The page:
Sites that implement secure authentication for their Passport users will be required to make the following changes:

  • Upgrade to version 2.0 (or later) of the Passport SDK. Note that Passport SDK version 2.1 is the current version, and use of this version is highly recommended.
  • Use the new SecureLevel parameter (set its value to 10 or 100) with the IsAuthenticated, AuthURL2, LoginUser, and LogoTag2 methods. In addition, setting the bSecure parameter to True is recommended so that the Sign-in button image is also served via HTTPS. This eliminates warnings about displaying nonsecure content.
  • If cobranding is implemented, create versions of their cobranding files, which must be located on secure servers (accessible via SSL).
  • Host at least one secure page (accessible via SSL) to use as the return URL for secure sign-in requests.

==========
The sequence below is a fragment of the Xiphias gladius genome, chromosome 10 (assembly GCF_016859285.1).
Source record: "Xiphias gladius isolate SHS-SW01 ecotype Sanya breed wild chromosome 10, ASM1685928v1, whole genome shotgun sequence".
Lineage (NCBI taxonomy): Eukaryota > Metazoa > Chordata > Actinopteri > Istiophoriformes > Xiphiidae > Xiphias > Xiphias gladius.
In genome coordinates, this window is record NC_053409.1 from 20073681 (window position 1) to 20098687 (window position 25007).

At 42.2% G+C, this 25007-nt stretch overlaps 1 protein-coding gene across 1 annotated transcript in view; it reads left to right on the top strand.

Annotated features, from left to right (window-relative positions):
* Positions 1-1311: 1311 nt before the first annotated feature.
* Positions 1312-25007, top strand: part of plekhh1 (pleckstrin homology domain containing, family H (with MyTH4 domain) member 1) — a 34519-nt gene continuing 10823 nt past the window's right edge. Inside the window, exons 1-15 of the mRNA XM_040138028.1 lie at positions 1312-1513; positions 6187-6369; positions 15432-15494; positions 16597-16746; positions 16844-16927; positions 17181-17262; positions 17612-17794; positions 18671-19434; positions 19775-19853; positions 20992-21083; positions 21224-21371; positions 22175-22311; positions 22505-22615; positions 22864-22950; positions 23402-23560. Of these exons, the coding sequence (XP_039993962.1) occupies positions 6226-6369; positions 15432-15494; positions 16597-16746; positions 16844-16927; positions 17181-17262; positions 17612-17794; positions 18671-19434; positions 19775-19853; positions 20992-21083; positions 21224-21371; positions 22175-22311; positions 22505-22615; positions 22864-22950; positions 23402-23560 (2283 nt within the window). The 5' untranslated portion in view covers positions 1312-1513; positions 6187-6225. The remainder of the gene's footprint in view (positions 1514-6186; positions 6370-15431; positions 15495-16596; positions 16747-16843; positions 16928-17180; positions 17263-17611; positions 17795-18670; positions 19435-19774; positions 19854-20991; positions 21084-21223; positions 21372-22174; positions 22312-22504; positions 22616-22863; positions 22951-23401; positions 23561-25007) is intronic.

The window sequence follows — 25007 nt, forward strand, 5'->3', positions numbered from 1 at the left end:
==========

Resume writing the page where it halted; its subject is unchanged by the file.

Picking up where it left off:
• Following recommendations for Sign-out functionality is highly recommended. See the Passport SDK help for details.

Secure Sign-in and ASP

The primary COM object for most sites using .NET Passport is Passport.Manager, a server-side object for .NET Passport single sign-in (SSI) and profile services. Supporting secure sign-in means using the SecureLevel parameter in four functions: IsAuthenticated, AuthURL2, LoginUser, and LogoTag2. These are also the most frequently used functions for standard sign-ins.

Here's the syntax of IsAuthenticated:

bValue = PassportManager.IsAuthenticated([TimeWindow], [ForceLogin], [SecureLevel])